Friday, November 30, 2012
Dodge City - Friday
‘Bloody cowboys.’ I tell the empty car as I crawl through the traffic to work. This is a long way from a frontier town but a certain lawlessness abounds when it comes to the plethora of “for sale” boards I’m looking at on the main road. There’s a shoddy one and two bedroom timber-framed development, tossed up by a nationally known developer who shall remain nameless, behind the brick wall. So in theory the collection of close-to-rogue traders flouting the planning laws might have properties to sell the other side of the boundary, but half of them are just getting some free advertising.
‘I should ring the planning office.’ I chunter in tandem with the inane local radio presenter who is asking people to phone in with stories about their first love. Either call would be an embarrassment. An unwilling recipient not really interested in my fervour just about covers both tales.
‘You alright?’ asks assistant manger T as I skulk into the office still seething. He finally seems to be reading body language.
‘Sodding forestry commission’s worth of boards on the London Road again.’ I tell him angrily. ‘And you can bet half the pirates don’t have anything for sale or let over the wall.’ I add superfluously. It’s a trick as old as my career. The practice ranks alongside deliberately over-valuing property to mislead owners and shut out the more reputable, circumspect practitioners.
‘Don’t know why we don’t just whack a few of our boards up there too.’ Suggests T, not for the first time. ‘If you can’t beat them join them. It would improve our board conversion rate.’ He adds.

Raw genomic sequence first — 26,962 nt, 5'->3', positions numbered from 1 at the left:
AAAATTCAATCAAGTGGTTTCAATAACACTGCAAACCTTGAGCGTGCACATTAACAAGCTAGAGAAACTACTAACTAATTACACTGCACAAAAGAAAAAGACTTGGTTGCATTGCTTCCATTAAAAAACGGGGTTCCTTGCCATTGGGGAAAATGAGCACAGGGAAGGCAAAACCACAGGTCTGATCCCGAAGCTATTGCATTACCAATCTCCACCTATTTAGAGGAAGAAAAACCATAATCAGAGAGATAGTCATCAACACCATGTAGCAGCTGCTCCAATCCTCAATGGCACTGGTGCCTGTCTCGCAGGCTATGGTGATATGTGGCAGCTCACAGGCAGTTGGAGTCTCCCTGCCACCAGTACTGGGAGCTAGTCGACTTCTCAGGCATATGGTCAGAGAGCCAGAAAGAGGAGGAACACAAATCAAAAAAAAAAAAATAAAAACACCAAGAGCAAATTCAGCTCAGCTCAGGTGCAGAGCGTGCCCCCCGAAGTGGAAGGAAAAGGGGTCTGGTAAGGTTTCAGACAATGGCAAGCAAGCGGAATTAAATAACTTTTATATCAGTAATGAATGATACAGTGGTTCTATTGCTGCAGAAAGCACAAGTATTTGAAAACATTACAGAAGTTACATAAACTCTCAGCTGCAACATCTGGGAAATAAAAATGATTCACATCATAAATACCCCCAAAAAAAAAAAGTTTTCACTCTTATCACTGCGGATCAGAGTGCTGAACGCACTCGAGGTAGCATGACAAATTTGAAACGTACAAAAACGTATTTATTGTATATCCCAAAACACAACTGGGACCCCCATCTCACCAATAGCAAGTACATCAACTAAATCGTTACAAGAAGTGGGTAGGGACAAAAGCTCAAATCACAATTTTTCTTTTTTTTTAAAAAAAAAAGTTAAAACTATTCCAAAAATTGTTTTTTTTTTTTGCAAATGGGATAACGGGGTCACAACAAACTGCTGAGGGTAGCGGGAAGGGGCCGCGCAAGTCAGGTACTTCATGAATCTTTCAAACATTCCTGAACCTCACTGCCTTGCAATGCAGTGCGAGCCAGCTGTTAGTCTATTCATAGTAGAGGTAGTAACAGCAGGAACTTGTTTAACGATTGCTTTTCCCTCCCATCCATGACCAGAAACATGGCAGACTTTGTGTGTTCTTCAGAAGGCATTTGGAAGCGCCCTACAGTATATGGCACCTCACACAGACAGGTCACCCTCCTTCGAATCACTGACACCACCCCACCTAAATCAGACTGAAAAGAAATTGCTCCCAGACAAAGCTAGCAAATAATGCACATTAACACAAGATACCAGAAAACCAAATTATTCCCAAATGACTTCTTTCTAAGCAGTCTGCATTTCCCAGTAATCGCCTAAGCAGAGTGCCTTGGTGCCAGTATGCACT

‘It’s cheating and it’s illegal.’ I tell him lamely.
‘The council don’t give a toss.’ Counters T. ‘What happened when you called them last time?’
Nothing happened, I think gloomily. But then they weren’t that keen on a caller’s number withheld, anonymous phone call. A form needed to be completed apparently and even if it’s not strictly the Wild West, sometimes you need to keep your head down if the bullets start flying.
‘So you can’t just put boards up, like, anywhere?’ Asks trainee F cautiously. The last time I snapped at him for a cretin-like question he sulked for a day or two and I thought I might have to attend another People Division training day. Nobody is empathising with me lady, so perhaps the staff need to toughen up if they want to last a couple of decades selling houses. Turns out most of them didn’t want to.
Reluctantly, and in words of limited syllables, I explain to F about the Town and Country Planning Act, plus deemed consent on for sale/letting boards on residential property. Advertisements must be no larger than 0.5 square metres and placed within one metre of the subject home’s curtilage. I lose him at Planning Act and decide not to bother explaining curtilage.
‘I don’t know why you get so aerated about it.’ Chides T as I wait in the kitchen for the kettle to catch up with me. If he says, take a chill pill; he’ll be wearing the kettle contents. Bur sadly he’s right. The industry still has no minimum standards of qualification. So the fact I studied and know about property law, construction methods and where you are allowed to place for sale boards, counts for nothing. I should just buy a Stetson hat and get some of those pointy boots.
‘I could round up some of my mates and we could pull them all down tonight.’ Suggests F earnestly after the morning meeting and when my tea and temper have cooled.
It’s tempting but with all the CCTV camera coverage he’d probably be spotted and we’d be the one’s who were actually prosecuted - for damage to private property. I tell him the pitfalls, but he’s nothing if not persistent, suggesting some form of knitwear on the head and dark clothing. It’s tempting, if only to level up the playing field a bit, but another turf war I can do without. To be honest, I just want to get High come Noon most days - although…
Damn it, can’t find my balaclava anywhere.
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